• Probably attending PorcFest 2016 in New Hampshire again, in June. But this time only as an attendee, so I can relax at a conference for the first time in years. Revolutionary!
  • I was going to travel to DC to be a panelist on Cato’s Policy Forum on Intellectual Property and First Principles,18 but I dodged a bullet by being later disinvited (long story).
  • Of course, going to Bodrum, Turkey again in September.

So, 2016: I am slipping on Baton Rouge, Calgary, New Hampshire. And as usual, Turkey.

Okay, new resolution. In 2017, no libertarian travel. Except maybe Turkey. And…

  1. See New Publisher, Co-Editor for my Legal Treatise, and how I got started with legal publishingPreface and Introduction to International Investment, Political Risk, and Dispute Resolution: A Practitioner’s GuideLouisiana Civil Law Dictionary Review. []
  2. For my legal publications, see KinsellaLaw.com/publications; libertarian-related lectures and publications are at www.StephanKinsella.com/publications. []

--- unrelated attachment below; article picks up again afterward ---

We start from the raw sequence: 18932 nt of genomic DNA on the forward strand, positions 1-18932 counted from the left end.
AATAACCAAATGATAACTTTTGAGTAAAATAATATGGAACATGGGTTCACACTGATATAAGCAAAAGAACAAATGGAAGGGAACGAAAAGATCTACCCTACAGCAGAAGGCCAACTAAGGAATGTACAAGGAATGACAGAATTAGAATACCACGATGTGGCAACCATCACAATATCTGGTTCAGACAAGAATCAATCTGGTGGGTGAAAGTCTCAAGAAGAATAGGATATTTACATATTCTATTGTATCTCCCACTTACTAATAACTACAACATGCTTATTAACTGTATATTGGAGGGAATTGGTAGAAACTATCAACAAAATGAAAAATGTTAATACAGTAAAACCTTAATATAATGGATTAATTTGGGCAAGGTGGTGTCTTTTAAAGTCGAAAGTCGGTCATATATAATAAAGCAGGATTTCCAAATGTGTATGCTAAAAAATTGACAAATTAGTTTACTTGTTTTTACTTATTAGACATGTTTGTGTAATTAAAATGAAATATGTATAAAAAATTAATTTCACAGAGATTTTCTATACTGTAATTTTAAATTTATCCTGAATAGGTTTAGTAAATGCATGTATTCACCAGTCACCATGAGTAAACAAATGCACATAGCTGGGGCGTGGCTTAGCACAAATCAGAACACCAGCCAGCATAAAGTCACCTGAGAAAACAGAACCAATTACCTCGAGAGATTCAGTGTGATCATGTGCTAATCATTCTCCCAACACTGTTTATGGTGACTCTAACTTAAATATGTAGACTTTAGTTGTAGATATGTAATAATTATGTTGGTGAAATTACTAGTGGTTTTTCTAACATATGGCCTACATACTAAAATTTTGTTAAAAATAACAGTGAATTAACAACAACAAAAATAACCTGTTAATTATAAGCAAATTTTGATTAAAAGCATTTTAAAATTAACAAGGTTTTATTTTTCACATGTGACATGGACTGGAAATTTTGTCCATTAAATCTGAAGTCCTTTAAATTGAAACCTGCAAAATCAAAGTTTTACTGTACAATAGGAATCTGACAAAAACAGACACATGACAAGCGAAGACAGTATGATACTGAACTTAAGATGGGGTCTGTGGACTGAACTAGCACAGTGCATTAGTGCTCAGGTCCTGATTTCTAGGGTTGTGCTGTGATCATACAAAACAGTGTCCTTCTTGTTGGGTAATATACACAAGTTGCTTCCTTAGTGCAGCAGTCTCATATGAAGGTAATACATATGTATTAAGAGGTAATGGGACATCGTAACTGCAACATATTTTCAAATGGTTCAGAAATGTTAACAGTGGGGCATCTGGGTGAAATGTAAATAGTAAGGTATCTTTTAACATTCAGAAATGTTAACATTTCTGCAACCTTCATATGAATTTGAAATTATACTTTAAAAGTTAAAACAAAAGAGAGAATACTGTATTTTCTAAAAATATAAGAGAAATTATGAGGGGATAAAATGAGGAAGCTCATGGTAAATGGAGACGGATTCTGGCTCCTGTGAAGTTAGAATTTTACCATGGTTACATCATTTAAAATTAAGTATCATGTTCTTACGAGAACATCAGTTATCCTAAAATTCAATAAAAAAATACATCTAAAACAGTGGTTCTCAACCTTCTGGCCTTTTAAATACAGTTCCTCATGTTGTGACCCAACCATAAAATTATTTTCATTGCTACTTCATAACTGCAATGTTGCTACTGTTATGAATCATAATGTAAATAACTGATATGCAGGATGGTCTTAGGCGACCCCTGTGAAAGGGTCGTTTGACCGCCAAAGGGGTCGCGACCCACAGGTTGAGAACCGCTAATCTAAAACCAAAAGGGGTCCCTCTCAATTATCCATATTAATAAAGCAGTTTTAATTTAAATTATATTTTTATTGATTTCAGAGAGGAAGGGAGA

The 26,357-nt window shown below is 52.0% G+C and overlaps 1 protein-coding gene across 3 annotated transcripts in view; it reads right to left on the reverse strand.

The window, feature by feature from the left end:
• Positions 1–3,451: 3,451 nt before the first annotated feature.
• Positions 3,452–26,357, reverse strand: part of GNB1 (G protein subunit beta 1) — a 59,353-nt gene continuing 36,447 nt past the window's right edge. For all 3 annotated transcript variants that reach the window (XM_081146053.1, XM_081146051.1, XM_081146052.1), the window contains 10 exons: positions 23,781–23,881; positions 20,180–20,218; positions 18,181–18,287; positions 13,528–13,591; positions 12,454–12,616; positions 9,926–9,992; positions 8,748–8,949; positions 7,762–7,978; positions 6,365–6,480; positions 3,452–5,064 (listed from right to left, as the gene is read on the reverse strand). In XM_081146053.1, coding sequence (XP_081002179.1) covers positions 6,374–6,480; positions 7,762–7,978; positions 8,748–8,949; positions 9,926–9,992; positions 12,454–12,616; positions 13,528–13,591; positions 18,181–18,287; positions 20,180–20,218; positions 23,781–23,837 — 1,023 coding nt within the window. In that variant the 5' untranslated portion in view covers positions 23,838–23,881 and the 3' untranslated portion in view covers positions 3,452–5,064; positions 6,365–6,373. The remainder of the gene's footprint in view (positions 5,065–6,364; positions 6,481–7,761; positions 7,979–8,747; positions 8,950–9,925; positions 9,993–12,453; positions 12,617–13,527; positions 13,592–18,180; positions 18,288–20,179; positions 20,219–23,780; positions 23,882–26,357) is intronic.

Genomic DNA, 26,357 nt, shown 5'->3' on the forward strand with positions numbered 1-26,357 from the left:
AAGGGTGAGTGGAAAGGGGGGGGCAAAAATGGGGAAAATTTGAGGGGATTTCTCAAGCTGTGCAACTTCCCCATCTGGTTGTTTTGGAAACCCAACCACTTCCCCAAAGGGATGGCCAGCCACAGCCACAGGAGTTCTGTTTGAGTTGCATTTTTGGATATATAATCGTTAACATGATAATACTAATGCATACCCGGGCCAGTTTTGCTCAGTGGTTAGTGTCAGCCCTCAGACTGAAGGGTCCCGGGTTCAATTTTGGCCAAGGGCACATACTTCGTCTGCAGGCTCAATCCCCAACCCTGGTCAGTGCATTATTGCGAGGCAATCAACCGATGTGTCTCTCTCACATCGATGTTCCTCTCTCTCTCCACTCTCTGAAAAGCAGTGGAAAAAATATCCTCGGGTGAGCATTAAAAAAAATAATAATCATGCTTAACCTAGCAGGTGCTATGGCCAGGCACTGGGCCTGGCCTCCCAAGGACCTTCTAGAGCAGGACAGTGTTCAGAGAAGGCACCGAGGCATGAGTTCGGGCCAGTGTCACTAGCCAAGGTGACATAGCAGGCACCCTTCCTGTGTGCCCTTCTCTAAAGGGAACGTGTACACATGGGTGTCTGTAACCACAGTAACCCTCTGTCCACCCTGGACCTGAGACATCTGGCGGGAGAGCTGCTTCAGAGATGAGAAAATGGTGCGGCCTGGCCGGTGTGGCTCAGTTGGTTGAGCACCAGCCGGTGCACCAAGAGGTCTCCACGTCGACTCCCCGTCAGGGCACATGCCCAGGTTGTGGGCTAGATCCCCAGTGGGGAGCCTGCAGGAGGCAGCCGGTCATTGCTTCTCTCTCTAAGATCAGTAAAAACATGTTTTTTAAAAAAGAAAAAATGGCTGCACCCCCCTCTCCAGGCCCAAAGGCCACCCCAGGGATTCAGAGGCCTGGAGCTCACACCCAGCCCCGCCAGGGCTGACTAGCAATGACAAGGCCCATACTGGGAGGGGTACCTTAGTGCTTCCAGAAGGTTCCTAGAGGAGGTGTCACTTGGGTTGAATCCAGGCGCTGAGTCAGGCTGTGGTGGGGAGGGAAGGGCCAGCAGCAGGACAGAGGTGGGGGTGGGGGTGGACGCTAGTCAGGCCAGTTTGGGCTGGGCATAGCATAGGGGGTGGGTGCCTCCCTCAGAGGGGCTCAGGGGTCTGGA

3. 25 St. Mary’s Law Journal 1419 (1994). []
  4. The panel was Military and Police–Public or Private? committee; my paper was “The Nature and Sources of Law under Anarcho-Capitalism.”  []
  5.  The Intellectual Property Quagmire, or, The Perils of Libertarian Creationism.” []
  6. See my “Bodrum Days and Nights: The Fifth Annual Meeting of the Property and Freedom Society: A Partial Report.” []
  7. “Locke’s Big Mistake: How the Labor Theory of Property Ruined Economics and Political Theory,” Liberty in the Pines conference, Stephen F. Austin State University, Nacogdoches, Texas (March 23, 2013) [KOL037] []
  8.  “Intellectual Freedom and Learning versus Patent and Copyright,” 2010 Students For Liberty Texas Regional Conference, University of Texas, Austin (Nov. 6, 2010). []
  9.  Oct. 5, 2013. []
  10.  (Sep. 19–24, 2013) [KOL100]. []
  11. (March 23, 2013) . []
  12.  Ticket Me, Goddamnit!  []
  13.  (Nov. 2, 2014). []
  14.  (Brooklyn, NY, October 11, 2014). []
  15. (“The Politic Presents” lecture series, Yale University, New Haven, CT, Oct. 2, 2014). []
  16. KOL190 | On Life without Patents and Copyright: Or, But Who Would Pick the Cotton? (PFS 2015).  []
  17.  Belle of Baton Rouge Casino and Hotel (April 16, 2016) (event page) . []
  18.  Cato Institute (Washington, DC, Feb. 10, 2016) []
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{ 5 comments… add one }
  • Conza February 29, 2016, 8:57 pm

    2017… How about Australia?

  • Demelza Hays March 1, 2016, 3:13 am

    See you in Bodrum!